Jena maintains that she is the “sensible” sister throughout the story, and her practicality shines in every one of her decisions. She refuses to allow Cezar to feel like he is in control. She warns Tati away from Sorrow, a member of the Night People, who are notoriously dangerous. She chooses not to trust Gogu after he turns into a man– understandable, because her frog just turned into a man. Her reasoning behind this, though, irritated me a little: the vampiress Anastasia drags her to “Draguta’s Mirror,” which is a pool of water that will apparently show you your future. Jena sees Man-Gogu (Costi) attacking her sisters. Firstly, I don’t understand why the heck Jena believes the mirror that this woman introduces her to. Anastasia has been suspicious since her initial appearance in the Otherworld; the Night People, whom Anastasia belongs to, are known for playing cruel tricks on people, and Jena even claims several times that the Night People are attacking the villagers in an attempt to turn the villagers against the woodland fey. So why, Jena, would you suddenly believe that Anastasia is being truthful when she claims to have something like “Draguta’s Mirror”? And secondly, why would you believe anything that Draguta’s Mirror shows you? It was introduced to you by a vampire, specifically one who has some kind of grudge against you, and being the sensible sister, shouldn’t she have some sliver of doubt about everything she observes? This was one point where I felt that Jena lost her practicality for the sake of the plot. Even when she was explaining to her sisters about why she believed Anastasia, she was faltering and it was out-of-character.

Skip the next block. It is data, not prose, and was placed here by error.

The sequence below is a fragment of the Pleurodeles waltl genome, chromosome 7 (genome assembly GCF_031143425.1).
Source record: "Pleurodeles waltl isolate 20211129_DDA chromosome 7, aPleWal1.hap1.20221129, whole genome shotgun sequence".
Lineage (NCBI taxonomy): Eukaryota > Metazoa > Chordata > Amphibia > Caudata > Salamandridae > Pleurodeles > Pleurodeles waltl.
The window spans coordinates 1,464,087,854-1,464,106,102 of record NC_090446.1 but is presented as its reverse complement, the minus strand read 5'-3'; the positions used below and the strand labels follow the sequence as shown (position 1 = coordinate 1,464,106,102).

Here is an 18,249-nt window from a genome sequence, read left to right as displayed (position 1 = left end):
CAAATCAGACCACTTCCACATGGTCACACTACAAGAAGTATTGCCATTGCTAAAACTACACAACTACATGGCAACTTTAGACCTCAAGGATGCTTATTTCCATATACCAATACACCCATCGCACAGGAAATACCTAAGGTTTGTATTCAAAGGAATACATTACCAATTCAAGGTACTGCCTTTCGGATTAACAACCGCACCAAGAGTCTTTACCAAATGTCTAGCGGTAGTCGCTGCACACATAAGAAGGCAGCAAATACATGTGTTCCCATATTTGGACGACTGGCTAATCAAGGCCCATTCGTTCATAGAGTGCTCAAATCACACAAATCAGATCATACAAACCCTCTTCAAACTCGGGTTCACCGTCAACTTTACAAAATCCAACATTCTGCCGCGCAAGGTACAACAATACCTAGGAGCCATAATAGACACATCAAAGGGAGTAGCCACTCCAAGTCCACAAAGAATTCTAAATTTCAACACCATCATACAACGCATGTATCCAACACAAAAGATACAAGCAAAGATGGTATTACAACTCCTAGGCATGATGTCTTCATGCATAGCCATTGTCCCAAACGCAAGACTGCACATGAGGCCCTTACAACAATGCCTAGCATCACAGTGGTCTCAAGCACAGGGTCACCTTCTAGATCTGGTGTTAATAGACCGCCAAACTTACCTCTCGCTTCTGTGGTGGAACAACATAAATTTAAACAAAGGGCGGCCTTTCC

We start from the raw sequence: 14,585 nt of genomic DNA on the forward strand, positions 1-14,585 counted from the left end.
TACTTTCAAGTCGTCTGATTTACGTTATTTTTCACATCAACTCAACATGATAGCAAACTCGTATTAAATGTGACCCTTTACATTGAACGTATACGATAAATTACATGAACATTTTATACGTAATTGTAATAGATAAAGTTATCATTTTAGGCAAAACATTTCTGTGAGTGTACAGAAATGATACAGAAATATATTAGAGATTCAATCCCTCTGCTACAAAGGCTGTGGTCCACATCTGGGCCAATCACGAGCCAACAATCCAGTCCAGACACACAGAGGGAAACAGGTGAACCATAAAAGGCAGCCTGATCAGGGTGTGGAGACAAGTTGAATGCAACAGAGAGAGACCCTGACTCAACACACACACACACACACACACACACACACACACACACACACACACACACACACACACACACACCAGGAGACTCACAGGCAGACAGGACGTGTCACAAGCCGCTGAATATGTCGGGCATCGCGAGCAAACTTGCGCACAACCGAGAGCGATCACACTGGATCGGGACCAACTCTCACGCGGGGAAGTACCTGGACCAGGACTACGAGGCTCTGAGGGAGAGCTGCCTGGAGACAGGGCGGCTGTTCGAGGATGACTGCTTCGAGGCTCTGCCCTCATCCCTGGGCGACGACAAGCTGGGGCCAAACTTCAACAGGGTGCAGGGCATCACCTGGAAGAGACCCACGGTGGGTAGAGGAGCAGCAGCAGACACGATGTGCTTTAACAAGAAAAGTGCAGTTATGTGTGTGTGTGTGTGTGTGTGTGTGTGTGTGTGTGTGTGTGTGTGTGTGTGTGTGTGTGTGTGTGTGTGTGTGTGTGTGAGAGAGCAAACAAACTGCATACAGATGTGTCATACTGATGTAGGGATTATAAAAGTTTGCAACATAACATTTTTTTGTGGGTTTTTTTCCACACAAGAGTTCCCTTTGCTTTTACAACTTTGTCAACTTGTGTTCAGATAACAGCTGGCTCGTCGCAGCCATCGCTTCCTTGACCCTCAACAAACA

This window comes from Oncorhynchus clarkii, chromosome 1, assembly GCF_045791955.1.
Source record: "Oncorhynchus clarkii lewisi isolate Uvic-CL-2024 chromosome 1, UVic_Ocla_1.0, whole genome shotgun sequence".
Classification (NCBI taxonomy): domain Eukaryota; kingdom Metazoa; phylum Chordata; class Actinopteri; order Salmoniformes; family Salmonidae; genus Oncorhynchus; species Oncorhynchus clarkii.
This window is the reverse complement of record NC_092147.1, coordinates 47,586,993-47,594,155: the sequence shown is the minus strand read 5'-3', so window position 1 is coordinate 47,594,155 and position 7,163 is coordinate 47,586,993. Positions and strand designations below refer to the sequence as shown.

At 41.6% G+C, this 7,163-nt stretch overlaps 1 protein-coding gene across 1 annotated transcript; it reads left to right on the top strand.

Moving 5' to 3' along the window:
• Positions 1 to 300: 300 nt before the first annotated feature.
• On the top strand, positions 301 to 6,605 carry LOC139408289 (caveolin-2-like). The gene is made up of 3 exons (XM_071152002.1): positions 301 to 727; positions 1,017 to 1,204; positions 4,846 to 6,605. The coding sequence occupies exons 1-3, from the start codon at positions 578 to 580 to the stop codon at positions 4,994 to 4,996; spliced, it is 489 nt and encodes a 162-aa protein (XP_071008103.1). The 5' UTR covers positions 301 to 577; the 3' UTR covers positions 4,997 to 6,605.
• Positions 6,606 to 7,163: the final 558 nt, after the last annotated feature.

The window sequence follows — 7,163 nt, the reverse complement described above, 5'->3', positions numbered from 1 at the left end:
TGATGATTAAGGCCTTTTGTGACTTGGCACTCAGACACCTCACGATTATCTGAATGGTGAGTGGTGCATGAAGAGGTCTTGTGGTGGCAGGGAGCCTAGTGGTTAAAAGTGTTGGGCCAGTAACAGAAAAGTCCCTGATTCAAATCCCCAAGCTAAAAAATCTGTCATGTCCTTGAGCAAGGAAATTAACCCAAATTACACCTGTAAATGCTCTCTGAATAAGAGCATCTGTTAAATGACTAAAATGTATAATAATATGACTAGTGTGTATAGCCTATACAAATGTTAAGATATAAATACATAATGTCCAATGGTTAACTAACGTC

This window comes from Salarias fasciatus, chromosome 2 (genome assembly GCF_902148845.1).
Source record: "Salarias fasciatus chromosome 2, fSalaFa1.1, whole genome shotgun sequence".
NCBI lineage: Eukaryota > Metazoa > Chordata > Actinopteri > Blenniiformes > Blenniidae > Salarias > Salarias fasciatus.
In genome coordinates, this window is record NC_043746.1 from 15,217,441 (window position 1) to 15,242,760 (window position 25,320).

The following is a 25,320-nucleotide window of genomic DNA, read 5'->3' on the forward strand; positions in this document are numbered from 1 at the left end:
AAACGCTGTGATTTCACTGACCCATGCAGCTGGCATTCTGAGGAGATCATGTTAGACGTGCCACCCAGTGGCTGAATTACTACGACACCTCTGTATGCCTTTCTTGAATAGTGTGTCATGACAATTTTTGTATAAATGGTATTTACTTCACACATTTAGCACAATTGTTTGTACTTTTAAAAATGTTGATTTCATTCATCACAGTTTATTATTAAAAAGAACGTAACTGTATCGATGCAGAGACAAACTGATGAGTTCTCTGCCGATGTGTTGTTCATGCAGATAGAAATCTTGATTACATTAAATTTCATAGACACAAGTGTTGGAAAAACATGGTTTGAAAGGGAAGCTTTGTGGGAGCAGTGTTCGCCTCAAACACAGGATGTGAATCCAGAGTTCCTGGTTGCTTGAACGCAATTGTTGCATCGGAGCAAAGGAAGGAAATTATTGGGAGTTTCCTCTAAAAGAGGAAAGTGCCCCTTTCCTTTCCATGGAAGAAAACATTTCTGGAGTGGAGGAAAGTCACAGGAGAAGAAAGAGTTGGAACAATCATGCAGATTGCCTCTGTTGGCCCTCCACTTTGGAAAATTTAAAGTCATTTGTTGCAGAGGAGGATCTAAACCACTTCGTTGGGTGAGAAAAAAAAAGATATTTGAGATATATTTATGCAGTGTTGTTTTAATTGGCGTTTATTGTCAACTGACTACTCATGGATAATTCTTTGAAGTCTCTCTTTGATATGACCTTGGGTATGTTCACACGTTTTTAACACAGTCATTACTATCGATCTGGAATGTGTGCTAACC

The Otherlands were interesting, and I’d love to see more of their world. The Queen, Ileana, Draguta the Witch, and all of the other quirky characters were fleshed out just enough so that we cared about them. Ms. Marillier could have skimmed over this cast without paying too much attention to them, but I’m glad that she delved into the fairy creatures and the weird residents of the woodlands because it helped the reader understand why the sisters are so disillusioned with the human world, and why they want so much to keep the Otherlands thriving despite Cezar’s threat to tear them down. I also like how aloof the woodland creatures are to everything going on in the mortal realm; they don’t care that Cezar has a vendetta against them. They’re very laissez-faire about the whole situation, which would seem to be the appropriate response for magical beings.

One thing I noticed is that this book is long. That’s not good. When you’re reading something lengthy, you should never notice that it’s lengthy, because that means you’re not enjoying it… that’s what I think, anyways. Because if you’re totally engrossed, you won’t even notice.

Also: the ending left me with a lot of questions. It wrapped up in a very anti-climactic manner. Cezar, who is the bane of their existence? He realizes he’s messed up his own life and walks into the forest. What happens to him? That isn’t revealed. I hoped he had joined the Night People and would throw a curveball at them, and I was waiting for this, but nope. He just… vanishes. Then also, what happens to the Night People? I felt like she was building up this huge secondary, or maybe primary antagonist, but they just vanish at the end of the story. Ileana banishes them or something, even though they had this whole plan to take over the Otherworld… that plot was left as loose threads.
The story moves slowly, but that’s because Ms. Marillier fleshes out her world very meticulously. Overall, I believe that it’s sub-par as a fairytale retelling because it doesn’t bring anything new to the table in regards to The Twelve Dancing Princesses, not really.  The re-read value is low, too. But if you like fairy-tales and you’re interested in Romanian culture, maybe check it out. I’m thinking about continuing the series anyways because the next book features Paula, who is honestly, in my opinion, the best of the sisters. She actually seems to have a good head on her shoulders and is very down-to-earth. But we’ll see. My bookstacks grow taller every day and I don’t have enough time to get through them all, haha.

Happy reading!